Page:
Dr Farheen Khan from National Careers Week takes us through some key planning elements when building a careers programme. It’s easy to feel overwhelmed as a new careers leader. Our responsibilities, and the hours allocated to delivering careers guidance and a comprehensive careers education program, often feel woefully mismatched. Over my seven years as a careers leader, I learnt that the way through is to plan out the bare bones of your careers program for each year group as soon as you have access to your school calendar. Read on to discover her top tips on priorities, the importance of careers guidance and the essential element of building a team to deliver the programme.
Last year we produced highlights pages for both #NAW2021 and #NCW2021. We thought it would be nice to provide a space to highlight some of the wonderful tweets coming through for The Careers and Enterprise Company #CareersLeadersCan campaign. Have you tweeted yet? Do you feature below?
My Careers Story is a new series where a prominent Careers professional takes us on a journey through their history in careers education. They provide their key takeaways, providing some insight into where the future lays for them or Careers education in general. In the first piece in this series, we hear from Russell George.
On Tuesday we published a piece urging you to go beyond the traditional approach to mock interviews and recruitment preparation for students. With more and more organisations making use of Artificial Intelligence to shortlist candidates, it is essential that people are exposed to these recruitment practices from an early stage. To learn a little more about how this can work in practice, we sat down with Mike Baker-Munton, Co-Founder and CEO of InterviewBot. Below Mike explores the theory behind providing young people with more interview practice and how technology can play a central role in levelling the playing field.
I was standing in front of a mirror in an ill-fitting suit, repeatedly sticking my hand out while practicing, ‘hello, my name’s Michael I’m very pleased to meet you’. Back then I was a rather unconfident young man, floppy hair and pimpled. I was about to participate in my first and only ‘mock-interview’, to be held in the shadows of Chester Cathedral at the Northgate Street offices of Barclays Bank. I can still feel the pangs of anxiety as I rang the bell and waited for a George Banks type figure to open the door. The finals words of advice from my mother ringing loud in my head, like one of the nearby Cathedral bells…’remember to shake their hand, shake it firmly’.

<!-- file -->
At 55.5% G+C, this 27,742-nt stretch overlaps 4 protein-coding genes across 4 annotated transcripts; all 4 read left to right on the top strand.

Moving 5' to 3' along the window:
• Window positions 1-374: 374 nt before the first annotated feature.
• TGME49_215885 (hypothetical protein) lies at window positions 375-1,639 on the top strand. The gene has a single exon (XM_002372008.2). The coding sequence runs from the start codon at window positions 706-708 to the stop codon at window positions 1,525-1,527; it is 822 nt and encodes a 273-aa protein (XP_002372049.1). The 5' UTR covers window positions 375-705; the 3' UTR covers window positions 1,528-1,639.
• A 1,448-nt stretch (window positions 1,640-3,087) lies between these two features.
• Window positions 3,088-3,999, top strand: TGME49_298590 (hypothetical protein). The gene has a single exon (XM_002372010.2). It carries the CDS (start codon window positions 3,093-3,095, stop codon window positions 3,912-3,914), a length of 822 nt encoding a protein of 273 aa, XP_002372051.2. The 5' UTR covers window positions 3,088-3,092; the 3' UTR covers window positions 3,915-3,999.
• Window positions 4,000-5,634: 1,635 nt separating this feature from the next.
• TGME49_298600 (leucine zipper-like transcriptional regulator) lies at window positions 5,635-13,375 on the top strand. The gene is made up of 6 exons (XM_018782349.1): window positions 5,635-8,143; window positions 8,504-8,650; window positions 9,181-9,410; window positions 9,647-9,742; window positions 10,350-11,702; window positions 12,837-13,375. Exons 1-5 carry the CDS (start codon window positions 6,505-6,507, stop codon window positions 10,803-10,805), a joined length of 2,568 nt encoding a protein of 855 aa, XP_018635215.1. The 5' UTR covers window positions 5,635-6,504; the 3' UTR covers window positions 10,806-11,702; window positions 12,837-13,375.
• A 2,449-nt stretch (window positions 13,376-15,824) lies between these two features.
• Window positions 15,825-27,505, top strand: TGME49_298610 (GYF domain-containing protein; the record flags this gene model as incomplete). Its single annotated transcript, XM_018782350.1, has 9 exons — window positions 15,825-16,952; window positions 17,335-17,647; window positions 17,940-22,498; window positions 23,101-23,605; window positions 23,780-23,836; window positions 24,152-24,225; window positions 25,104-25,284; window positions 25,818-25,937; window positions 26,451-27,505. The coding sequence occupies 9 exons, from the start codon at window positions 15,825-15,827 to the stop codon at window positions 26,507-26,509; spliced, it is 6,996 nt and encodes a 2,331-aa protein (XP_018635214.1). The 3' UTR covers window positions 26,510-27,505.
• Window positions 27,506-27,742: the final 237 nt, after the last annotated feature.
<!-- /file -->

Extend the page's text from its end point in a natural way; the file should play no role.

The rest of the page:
In a brief preview and to lay some ground work to a forthcoming post from our Vocational education expert, Adam Cotgrave. We thought we would share with you what could be described as the best kept secret of vocational education pathways, Occupational Maps! All Apprenticeships and T Levels are based on occupations recognised by employers. Produced by the Institute for Apprenticeships and Technical Education, the maps bring these occupations together to show where technical education can lead. There are 15 maps in total, one for each route. Simply, if there’s an apprenticeship available in something, it’ll be on a map.
As we enter Phase Two of the network we have made some significant changes to how we operate. Those changes have seen a restructure to the steering group and the staggered introduction of our franchise network model. The restructure of the steering group allows us to broaden our reach in supporting Careers professionals. We found that by focusing solely on Secondary careers education we weren’t lacked the scope to draw important lines to the wider world of careers. Click the headline to learn more about the new structure and the current members of the group.
It can often seem that there is a never ending focus on Secondary education issues or achievements. If we viewed our school stages as a family, it could be argued that there is an inverse middle child syndrome at play; With Primary, Further and Higher education siblings looking at Secondary schools as the child that gets all the attention while they’re skills, talents and achievements are largely ignored. Here we examine how recently released reports allow us to switch the focus slightly and once again talk about the importance of Careers education or work related learning needs to start at the Primary level, particularly for disadvantaged young people.
We all know that our benchmarks are going to take a hit this year. This is the inevitable outcome of working with young people remotely during a Pandemic. What we need to do now is spend some time examining how we can ensure that student’s individual needs are addressed for the rest of this year and beyond. In the first part of ‘The Link’, we examine how it’s vital to ensure that we are making the most effective use of the information we are gathering in personal guidance sessions.
The American philosopher Ralph Waldo Emerson once wrote: “life is a journey, not a destination”, this is unquestionably true and we should always remind our students of this. Too often they are forced to focus on their exam results as the perceived destination, which is quite ironic as for this year and possibly next ‘Destinations’ will matter more than exam results. Is your school ready for what’s to come?